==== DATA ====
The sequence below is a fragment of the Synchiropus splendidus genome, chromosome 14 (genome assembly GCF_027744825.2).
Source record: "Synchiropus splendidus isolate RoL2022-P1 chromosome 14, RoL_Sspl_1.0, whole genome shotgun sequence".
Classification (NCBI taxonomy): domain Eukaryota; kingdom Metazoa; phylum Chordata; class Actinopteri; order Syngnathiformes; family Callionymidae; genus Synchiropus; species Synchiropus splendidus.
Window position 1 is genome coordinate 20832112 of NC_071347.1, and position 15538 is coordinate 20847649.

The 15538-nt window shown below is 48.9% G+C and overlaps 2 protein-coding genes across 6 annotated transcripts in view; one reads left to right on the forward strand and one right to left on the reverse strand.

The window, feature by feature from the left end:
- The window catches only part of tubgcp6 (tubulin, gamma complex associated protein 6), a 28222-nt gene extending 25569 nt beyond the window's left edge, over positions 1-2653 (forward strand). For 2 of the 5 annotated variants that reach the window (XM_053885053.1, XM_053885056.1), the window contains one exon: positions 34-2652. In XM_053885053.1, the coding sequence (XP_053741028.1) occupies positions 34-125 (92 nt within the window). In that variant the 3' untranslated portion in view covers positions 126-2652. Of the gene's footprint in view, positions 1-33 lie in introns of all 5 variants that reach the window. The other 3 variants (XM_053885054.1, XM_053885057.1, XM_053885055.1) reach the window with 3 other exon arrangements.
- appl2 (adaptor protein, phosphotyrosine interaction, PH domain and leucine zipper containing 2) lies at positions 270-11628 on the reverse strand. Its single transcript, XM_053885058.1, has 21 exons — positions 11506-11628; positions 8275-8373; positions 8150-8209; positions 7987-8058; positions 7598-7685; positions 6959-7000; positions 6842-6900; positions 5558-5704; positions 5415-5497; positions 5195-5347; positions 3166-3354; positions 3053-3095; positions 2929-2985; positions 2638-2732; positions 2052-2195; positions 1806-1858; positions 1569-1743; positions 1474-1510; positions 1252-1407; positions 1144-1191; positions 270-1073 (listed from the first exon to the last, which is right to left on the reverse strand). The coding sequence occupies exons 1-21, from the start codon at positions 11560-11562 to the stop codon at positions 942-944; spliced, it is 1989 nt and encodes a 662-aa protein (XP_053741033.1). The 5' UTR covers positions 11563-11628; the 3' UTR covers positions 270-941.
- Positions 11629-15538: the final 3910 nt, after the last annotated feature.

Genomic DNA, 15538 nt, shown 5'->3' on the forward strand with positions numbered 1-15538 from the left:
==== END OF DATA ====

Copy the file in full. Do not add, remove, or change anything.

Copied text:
The sequence below is a fragment of the Synchiropus splendidus genome, chromosome 14 (genome assembly GCF_027744825.2).
Source record: "Synchiropus splendidus isolate RoL2022-P1 chromosome 14, RoL_Sspl_1.0, whole genome shotgun sequence".
Classification (NCBI taxonomy): domain Eukaryota; kingdom Metazoa; phylum Chordata; class Actinopteri; order Syngnathiformes; family Callionymidae; genus Synchiropus; species Synchiropus splendidus.
Window position 1 is genome coordinate 20832112 of NC_071347.1, and position 15538 is coordinate 20847649.

The 15538-nt window shown below is 48.9% G+C and overlaps 2 protein-coding genes across 6 annotated transcripts in view; one reads left to right on the forward strand and one right to left on the reverse strand.

The window, feature by feature from the left end:
- The window catches only part of tubgcp6 (tubulin, gamma complex associated protein 6), a 28222-nt gene extending 25569 nt beyond the window's left edge, over positions 1-2653 (forward strand). For 2 of the 5 annotated variants that reach the window (XM_053885053.1, XM_053885056.1), the window contains one exon: positions 34-2652. In XM_053885053.1, the coding sequence (XP_053741028.1) occupies positions 34-125 (92 nt within the window). In that variant the 3' untranslated portion in view covers positions 126-2652. Of the gene's footprint in view, positions 1-33 lie in introns of all 5 variants that reach the window. The other 3 variants (XM_053885054.1, XM_053885057.1, XM_053885055.1) reach the window with 3 other exon arrangements.
- appl2 (adaptor protein, phosphotyrosine interaction, PH domain and leucine zipper containing 2) lies at positions 270-11628 on the reverse strand. Its single transcript, XM_053885058.1, has 21 exons — positions 11506-11628; positions 8275-8373; positions 8150-8209; positions 7987-8058; positions 7598-7685; positions 6959-7000; positions 6842-6900; positions 5558-5704; positions 5415-5497; positions 5195-5347; positions 3166-3354; positions 3053-3095; positions 2929-2985; positions 2638-2732; positions 2052-2195; positions 1806-1858; positions 1569-1743; positions 1474-1510; positions 1252-1407; positions 1144-1191; positions 270-1073 (listed from the first exon to the last, which is right to left on the reverse strand). The coding sequence occupies exons 1-21, from the start codon at positions 11560-11562 to the stop codon at positions 942-944; spliced, it is 1989 nt and encodes a 662-aa protein (XP_053741033.1). The 5' UTR covers positions 11563-11628; the 3' UTR covers positions 270-941.
- Positions 11629-15538: the final 3910 nt, after the last annotated feature.

Genomic DNA, 15538 nt, shown 5'->3' on the forward strand with positions numbered 1-15538 from the left: